Earlier this week, I got an interesting phenomenon when publishing a code update to an existing Azure App Service. As this was a small project, I’ve always been deploying updates in a manual way from right-click / publish in Visual Studio. But than I said to myself, Peter, as a passionate DevOps engineer and trainer, just go out and create a pipeline for this.
And that’s what happened.
Running the release pipeline came back successful, but the site threw an error:
I was like well, OK, no worries, let’s go back to the manual deployment from Visual Studio for now. Only to find out that one didn’t succeed either anymore, just giving me a spinning publishing task.
So this was not really helping me further. Time to open up the App Service Logs settings on the App Service to dig in.
After which I could check the live logs using App Service Log Stream (notice the verbose option to get immediate and full feedback…)
2 things here got my attention:
- HTTP Error 403.13 Forbidden
- A default document is not configured for the requested URL
So it seems like the index.html I use in my app, couldn’t be found on the Web Server. Let’s validate with App Service Editor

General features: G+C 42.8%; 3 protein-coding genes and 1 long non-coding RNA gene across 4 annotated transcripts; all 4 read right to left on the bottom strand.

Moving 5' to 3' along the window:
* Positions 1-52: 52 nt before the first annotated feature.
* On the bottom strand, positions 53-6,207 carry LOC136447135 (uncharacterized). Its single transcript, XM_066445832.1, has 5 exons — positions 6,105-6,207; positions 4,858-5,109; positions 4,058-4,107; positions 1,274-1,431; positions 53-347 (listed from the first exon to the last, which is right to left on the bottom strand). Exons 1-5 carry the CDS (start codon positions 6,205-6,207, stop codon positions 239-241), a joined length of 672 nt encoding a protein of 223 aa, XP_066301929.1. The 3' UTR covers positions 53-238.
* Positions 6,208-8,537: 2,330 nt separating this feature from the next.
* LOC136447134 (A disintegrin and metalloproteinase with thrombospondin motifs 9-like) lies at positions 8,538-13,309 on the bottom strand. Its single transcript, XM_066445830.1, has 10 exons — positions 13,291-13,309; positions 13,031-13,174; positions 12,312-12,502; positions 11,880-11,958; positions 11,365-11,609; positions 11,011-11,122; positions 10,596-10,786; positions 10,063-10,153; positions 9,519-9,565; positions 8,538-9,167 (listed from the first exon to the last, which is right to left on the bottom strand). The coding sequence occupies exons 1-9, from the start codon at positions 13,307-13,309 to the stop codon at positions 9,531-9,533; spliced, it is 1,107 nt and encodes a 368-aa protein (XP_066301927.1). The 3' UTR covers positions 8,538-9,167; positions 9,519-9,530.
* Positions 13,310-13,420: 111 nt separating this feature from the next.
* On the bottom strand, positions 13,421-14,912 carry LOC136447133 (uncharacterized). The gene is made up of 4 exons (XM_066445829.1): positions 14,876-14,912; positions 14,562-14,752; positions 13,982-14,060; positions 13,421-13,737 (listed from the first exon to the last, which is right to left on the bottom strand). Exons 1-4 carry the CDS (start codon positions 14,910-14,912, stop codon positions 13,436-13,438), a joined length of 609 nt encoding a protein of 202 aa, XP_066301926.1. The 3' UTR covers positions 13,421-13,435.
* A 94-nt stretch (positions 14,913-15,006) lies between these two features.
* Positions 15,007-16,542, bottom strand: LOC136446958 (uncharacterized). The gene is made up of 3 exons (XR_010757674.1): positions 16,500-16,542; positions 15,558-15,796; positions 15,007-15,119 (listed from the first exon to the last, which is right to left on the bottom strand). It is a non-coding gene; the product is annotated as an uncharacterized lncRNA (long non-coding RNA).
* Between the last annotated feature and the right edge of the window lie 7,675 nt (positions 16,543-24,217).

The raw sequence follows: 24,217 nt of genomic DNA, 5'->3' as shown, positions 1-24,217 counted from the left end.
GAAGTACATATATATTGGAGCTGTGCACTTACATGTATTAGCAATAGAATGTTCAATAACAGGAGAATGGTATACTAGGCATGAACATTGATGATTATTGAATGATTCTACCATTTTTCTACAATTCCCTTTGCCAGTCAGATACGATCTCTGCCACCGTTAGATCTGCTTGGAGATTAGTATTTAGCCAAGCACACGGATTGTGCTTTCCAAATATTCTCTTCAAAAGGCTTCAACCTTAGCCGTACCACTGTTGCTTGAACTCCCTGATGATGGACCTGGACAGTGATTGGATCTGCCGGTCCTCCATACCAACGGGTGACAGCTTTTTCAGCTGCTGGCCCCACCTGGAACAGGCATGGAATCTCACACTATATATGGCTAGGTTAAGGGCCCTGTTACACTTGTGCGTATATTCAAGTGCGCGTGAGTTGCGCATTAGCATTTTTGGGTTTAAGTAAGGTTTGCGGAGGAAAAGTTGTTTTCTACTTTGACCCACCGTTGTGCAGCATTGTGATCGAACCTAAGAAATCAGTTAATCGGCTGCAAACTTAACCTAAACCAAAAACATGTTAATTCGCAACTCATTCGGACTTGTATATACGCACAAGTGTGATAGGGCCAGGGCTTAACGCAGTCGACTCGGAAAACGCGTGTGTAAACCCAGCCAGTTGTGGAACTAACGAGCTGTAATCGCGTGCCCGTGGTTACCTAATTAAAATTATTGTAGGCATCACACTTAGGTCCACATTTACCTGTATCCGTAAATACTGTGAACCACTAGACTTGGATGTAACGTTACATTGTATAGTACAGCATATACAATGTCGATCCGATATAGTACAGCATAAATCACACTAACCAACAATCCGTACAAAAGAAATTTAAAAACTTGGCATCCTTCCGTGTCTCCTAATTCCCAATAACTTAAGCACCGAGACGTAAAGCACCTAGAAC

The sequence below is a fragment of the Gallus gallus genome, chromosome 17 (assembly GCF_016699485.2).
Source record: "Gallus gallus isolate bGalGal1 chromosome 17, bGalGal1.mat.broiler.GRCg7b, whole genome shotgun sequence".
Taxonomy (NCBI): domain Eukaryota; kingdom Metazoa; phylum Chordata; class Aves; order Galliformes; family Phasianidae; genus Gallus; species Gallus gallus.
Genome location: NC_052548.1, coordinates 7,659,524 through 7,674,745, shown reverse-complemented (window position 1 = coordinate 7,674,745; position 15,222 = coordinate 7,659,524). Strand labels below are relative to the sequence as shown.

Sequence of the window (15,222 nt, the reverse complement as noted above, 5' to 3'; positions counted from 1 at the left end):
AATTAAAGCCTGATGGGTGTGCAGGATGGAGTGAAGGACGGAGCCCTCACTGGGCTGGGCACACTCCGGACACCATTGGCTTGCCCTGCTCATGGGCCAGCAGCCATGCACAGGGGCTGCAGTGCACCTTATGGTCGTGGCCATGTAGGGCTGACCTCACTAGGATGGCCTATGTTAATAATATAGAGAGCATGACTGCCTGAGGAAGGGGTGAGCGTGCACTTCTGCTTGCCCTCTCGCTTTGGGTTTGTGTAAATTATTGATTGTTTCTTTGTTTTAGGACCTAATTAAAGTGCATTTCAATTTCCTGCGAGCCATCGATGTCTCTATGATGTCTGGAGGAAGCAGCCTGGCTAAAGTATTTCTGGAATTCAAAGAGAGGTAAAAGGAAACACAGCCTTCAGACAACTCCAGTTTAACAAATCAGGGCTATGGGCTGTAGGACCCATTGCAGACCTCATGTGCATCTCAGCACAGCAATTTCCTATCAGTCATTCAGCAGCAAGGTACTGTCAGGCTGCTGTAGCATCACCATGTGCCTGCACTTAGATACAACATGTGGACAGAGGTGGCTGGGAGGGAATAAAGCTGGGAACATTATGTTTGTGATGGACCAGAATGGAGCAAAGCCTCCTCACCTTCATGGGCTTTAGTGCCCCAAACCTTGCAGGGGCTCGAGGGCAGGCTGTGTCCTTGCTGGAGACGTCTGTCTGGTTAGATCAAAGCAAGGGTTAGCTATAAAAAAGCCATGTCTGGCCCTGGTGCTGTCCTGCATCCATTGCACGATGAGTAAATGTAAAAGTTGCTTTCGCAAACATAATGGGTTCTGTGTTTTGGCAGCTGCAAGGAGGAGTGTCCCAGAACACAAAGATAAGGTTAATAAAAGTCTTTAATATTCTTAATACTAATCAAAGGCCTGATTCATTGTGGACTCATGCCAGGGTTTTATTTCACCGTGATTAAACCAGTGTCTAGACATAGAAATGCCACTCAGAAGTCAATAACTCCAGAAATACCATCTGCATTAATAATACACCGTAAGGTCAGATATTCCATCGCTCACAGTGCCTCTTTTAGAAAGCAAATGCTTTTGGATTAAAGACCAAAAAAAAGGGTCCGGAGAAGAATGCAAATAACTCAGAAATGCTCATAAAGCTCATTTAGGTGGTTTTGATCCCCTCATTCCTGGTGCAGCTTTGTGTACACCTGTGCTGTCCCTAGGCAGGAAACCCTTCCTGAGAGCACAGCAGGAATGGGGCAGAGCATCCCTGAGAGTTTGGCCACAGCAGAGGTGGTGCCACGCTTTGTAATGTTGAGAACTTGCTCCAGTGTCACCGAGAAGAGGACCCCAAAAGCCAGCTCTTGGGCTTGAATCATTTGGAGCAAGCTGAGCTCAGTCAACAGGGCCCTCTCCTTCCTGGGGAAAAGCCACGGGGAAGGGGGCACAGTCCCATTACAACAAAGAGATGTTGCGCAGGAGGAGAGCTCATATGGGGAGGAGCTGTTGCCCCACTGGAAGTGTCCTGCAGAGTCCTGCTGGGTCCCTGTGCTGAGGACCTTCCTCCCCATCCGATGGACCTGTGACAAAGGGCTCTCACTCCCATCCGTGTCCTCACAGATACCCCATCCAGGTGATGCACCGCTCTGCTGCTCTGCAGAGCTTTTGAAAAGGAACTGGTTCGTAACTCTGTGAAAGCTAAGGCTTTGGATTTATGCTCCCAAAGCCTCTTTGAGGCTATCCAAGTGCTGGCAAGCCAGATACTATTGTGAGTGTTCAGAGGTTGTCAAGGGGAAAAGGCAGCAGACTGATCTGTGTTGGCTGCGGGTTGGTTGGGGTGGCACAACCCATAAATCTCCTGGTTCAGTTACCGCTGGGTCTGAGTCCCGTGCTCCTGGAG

Interesting… so I have my drop folder with the application zip package and some other deployment artifacts, but not the actual application files in an extracted format. The drop folder was also something that made me curious… As that is what Azure DevOps is using to publish the package… Let’s go back to my Azure DevOps Release pipeline and check something…
EUREKA!!! Looks like Peter made a mistake here, by not setting the package file to use. So what the ADO Pipeline does here, is just copying the /drop folder with the artifact into the Azure App Service, but not extracting it.
This is what this setting should look like:
With these new changes, let’s run the release deployment again and see what happens…
and the website is running as expected!
Last check, validating if a new deployment from Visual Studio is running as expected again… and that runs successful again too!
In this post, I wanted to help you sharing some troubleshooting steps for Azure App Services. And also admitting I made a minor mistake in my ADO pipeline setup. So additional lesson learned: always doublecheck your setting when something doesn’t work anymore as it should be :)